Unreliable first person narrator

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How does Poe reveal to the reader what the unreliable narrators themselves are not aware of? Focusing in on "The Tell-Tale Heart", "The cask of Amontillado", and "The Fall of the House of Usher". any help would be much appreciated Thank You, Linda

-- Anonymous, May 04, 2002


This invovles the author and the reader in the game of being more insightful than the endangered characters. The madman mistakes his own heart and perceptions for threats and supernatural happenings. The clues are obvious to everyone but him simply because he is mad. Not hard to find. Amontillado is more indirect because the clever, "cold" killer is not that crazy. Yet what he keeps telling us, how cool clever, justified and without conscience he is is belied by his own recount. He is motivated by a real rage he downplays. His haughty, suave self-justification is a bit too assuring. His discomfort with the cramped, damp cellars belies his own guilt, sweaty terror and second thoughts. Or else why his frantic singing to drown out Fortunato's cries? The end seems the barren wasteland of a soul buried along with a victim who is not at all unforgotten.

The Usher narrator is an observer. The narration by Usher himself is a self-fulfilling defeatism yet fearful rebellion that alternates between escapist artistry and scaring himself to death- one and the same thing as it finally brings all together. So what is the observer doing all this time besides being a dark romantic sycophant? He seems to be as willing as Usher to just let things happen, ironically his mind less oriiginal or powerful than his friend's. He lets the terrible revelations and denouement wash over him, then flees since he is not part of the calamity. Good cover for his desertion of the scene, but wouldn't you, really? Very convenient that his narration shows he could do only what he did and that the event was fast and overwhelming. So why did he come? Why did he play along with the amusement but otherwise provide no real help? Why did he go along with Usher's self-dooming behavior?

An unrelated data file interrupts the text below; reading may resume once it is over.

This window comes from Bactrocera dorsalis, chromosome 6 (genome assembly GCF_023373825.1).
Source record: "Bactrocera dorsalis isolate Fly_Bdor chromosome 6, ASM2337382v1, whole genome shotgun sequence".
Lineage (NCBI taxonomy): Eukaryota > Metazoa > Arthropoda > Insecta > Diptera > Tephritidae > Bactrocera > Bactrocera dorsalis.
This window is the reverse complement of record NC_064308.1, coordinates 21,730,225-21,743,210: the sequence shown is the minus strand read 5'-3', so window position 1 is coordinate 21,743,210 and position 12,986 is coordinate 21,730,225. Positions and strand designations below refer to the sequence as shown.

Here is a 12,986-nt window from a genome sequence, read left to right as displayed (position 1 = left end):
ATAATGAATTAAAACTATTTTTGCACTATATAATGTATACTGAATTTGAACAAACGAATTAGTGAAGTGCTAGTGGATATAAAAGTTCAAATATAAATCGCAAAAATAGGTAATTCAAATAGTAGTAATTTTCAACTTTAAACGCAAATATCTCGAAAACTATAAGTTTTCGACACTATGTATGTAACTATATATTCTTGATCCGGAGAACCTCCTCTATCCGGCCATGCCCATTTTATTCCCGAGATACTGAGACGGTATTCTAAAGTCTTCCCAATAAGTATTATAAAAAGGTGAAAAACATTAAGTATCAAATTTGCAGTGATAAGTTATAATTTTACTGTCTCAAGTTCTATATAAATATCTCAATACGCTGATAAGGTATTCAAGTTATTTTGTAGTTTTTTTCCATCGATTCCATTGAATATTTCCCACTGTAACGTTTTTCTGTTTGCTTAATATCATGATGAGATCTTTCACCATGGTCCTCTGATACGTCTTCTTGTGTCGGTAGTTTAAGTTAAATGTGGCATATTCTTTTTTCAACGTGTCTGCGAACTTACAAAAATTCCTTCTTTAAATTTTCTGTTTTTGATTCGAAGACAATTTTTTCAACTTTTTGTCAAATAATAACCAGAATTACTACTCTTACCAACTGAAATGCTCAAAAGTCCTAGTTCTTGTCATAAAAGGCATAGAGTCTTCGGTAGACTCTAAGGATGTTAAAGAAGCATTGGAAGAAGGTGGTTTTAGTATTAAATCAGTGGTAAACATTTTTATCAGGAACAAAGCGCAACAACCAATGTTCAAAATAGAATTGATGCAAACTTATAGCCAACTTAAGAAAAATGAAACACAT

-- Anonymous, May 06, 2002

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